“Morning, Agnes.” Frank leaned against the porch railing. “Paper wake you up?” Behind the grin, his
face wore fatigue. Every day, Frank seemed to look a little more tired.
“It did, thank you. Come up for your coffee.”
Frank accepted his
mug and settled into a chair before taking a sip of his coffee. He nodded across the street. “What’s it like living across from the
Agnes looked out
into the stillness across the street. She
laughed. “Well, I get no trouble from the
neighbors.” It was her standard response.
Frank chuckled. His fingers worried a
tiny tear in his work pants. “I guess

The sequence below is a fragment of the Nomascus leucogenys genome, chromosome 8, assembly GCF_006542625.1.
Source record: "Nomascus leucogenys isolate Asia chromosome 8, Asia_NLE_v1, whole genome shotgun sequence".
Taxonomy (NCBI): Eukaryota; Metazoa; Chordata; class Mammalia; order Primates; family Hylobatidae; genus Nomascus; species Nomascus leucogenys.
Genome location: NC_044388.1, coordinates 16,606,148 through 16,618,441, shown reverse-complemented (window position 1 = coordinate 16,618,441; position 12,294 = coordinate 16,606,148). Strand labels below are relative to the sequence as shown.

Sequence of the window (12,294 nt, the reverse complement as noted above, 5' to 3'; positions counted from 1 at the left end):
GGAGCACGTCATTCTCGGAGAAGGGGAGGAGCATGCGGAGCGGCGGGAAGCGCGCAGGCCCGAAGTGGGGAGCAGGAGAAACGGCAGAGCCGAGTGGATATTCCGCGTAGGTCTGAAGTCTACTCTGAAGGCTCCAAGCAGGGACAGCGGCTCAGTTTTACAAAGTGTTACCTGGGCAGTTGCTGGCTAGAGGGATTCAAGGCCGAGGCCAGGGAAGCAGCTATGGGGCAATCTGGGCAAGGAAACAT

that’s a plus.”
"You can count on dead people the way you can’t count on the
“What do you mean,
Agnes shrugged. “They’ll be there no
matter what. They won’t go changing on you.”
The two sat in silence for a moment, watching the eastern sky lighten.
“This about your kids, Agnes?”
“It’s just such a shame, Frank.”
“What’s a shame?”
“You taking on a newspaper job like this.”
“I thought we were talking about your kids.”
Agnes wondered how long each of them could keep up this careful ballet, each
nimbly avoiding the subject they wished to discuss the least. She pushed back
once again, trying to deflect the conversation from her family—or what remained
of it: bitter fragments of broken lives.
This is a portion of an old chapter I worked on several years ago. I re-worked it to fit with this week's Trifecta Writing Challenge
prompt. This week's word was trouble.
Labels: fiction Trifecta Writing Challenge